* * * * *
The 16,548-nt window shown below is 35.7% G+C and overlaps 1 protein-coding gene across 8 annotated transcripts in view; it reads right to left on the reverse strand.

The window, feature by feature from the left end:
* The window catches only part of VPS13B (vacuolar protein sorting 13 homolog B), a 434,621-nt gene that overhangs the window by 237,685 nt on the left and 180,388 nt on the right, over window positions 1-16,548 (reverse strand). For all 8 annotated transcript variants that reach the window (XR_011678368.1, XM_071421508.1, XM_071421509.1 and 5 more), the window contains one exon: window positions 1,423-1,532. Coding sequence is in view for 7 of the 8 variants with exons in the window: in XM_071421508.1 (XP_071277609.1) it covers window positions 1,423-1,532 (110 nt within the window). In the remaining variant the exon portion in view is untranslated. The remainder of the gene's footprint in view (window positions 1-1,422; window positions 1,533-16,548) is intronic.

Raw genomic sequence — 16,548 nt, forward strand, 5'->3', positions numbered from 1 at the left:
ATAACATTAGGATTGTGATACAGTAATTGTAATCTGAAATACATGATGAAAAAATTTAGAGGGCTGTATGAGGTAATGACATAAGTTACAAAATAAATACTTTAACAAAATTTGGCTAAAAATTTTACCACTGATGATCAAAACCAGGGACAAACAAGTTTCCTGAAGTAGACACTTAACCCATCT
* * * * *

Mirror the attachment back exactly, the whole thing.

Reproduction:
The 16,548-nt window shown below is 35.7% G+C and overlaps 1 protein-coding gene across 8 annotated transcripts in view; it reads right to left on the reverse strand.

The window, feature by feature from the left end:
* The window catches only part of VPS13B (vacuolar protein sorting 13 homolog B), a 434,621-nt gene that overhangs the window by 237,685 nt on the left and 180,388 nt on the right, over window positions 1-16,548 (reverse strand). For all 8 annotated transcript variants that reach the window (XR_011678368.1, XM_071421508.1, XM_071421509.1 and 5 more), the window contains one exon: window positions 1,423-1,532. Coding sequence is in view for 7 of the 8 variants with exons in the window: in XM_071421508.1 (XP_071277609.1) it covers window positions 1,423-1,532 (110 nt within the window). In the remaining variant the exon portion in view is untranslated. The remainder of the gene's footprint in view (window positions 1-1,422; window positions 1,533-16,548) is intronic.

Raw genomic sequence — 16,548 nt, forward strand, 5'->3', positions numbered from 1 at the left:
ATAACATTAGGATTGTGATACAGTAATTGTAATCTGAAATACATGATGAAAAAATTTAGAGGGCTGTATGAGGTAATGACATAAGTTACAAAATAAATACTTTAACAAAATTTGGCTAAAAATTTTACCACTGATGATCAAAACCAGGGACAAACAAGTTTCCTGAAGTAGACACTTAACCCATCT